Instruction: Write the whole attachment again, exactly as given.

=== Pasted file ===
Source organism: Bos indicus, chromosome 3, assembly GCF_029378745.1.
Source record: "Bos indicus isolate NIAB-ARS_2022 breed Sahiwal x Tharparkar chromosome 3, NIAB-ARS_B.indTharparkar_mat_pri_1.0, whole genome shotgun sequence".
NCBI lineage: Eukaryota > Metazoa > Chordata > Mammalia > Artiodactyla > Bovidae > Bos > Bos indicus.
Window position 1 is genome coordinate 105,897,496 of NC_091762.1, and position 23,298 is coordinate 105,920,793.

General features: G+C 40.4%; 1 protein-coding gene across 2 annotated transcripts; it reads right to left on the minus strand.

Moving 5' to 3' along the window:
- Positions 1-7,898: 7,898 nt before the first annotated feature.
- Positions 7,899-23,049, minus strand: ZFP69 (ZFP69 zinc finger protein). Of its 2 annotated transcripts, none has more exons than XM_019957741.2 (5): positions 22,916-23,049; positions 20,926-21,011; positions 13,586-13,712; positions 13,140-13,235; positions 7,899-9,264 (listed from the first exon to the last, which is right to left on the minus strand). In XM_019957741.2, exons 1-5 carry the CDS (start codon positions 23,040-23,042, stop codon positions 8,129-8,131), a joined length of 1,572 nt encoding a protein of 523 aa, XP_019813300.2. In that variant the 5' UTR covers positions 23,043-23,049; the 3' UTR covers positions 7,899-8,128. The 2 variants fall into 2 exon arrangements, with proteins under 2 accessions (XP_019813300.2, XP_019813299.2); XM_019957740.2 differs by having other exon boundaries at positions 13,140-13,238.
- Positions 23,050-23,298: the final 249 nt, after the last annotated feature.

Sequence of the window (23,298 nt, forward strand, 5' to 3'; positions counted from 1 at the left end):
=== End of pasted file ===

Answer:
Source organism: Bos indicus, chromosome 3, assembly GCF_029378745.1.
Source record: "Bos indicus isolate NIAB-ARS_2022 breed Sahiwal x Tharparkar chromosome 3, NIAB-ARS_B.indTharparkar_mat_pri_1.0, whole genome shotgun sequence".
NCBI lineage: Eukaryota > Metazoa > Chordata > Mammalia > Artiodactyla > Bovidae > Bos > Bos indicus.
Window position 1 is genome coordinate 105,897,496 of NC_091762.1, and position 23,298 is coordinate 105,920,793.

General features: G+C 40.4%; 1 protein-coding gene across 2 annotated transcripts; it reads right to left on the minus strand.

Moving 5' to 3' along the window:
- Positions 1-7,898: 7,898 nt before the first annotated feature.
- Positions 7,899-23,049, minus strand: ZFP69 (ZFP69 zinc finger protein). Of its 2 annotated transcripts, none has more exons than XM_019957741.2 (5): positions 22,916-23,049; positions 20,926-21,011; positions 13,586-13,712; positions 13,140-13,235; positions 7,899-9,264 (listed from the first exon to the last, which is right to left on the minus strand). In XM_019957741.2, exons 1-5 carry the CDS (start codon positions 23,040-23,042, stop codon positions 8,129-8,131), a joined length of 1,572 nt encoding a protein of 523 aa, XP_019813300.2. In that variant the 5' UTR covers positions 23,043-23,049; the 3' UTR covers positions 7,899-8,128. The 2 variants fall into 2 exon arrangements, with proteins under 2 accessions (XP_019813300.2, XP_019813299.2); XM_019957740.2 differs by having other exon boundaries at positions 13,140-13,238.
- Positions 23,050-23,298: the final 249 nt, after the last annotated feature.

Sequence of the window (23,298 nt, forward strand, 5' to 3'; positions counted from 1 at the left end):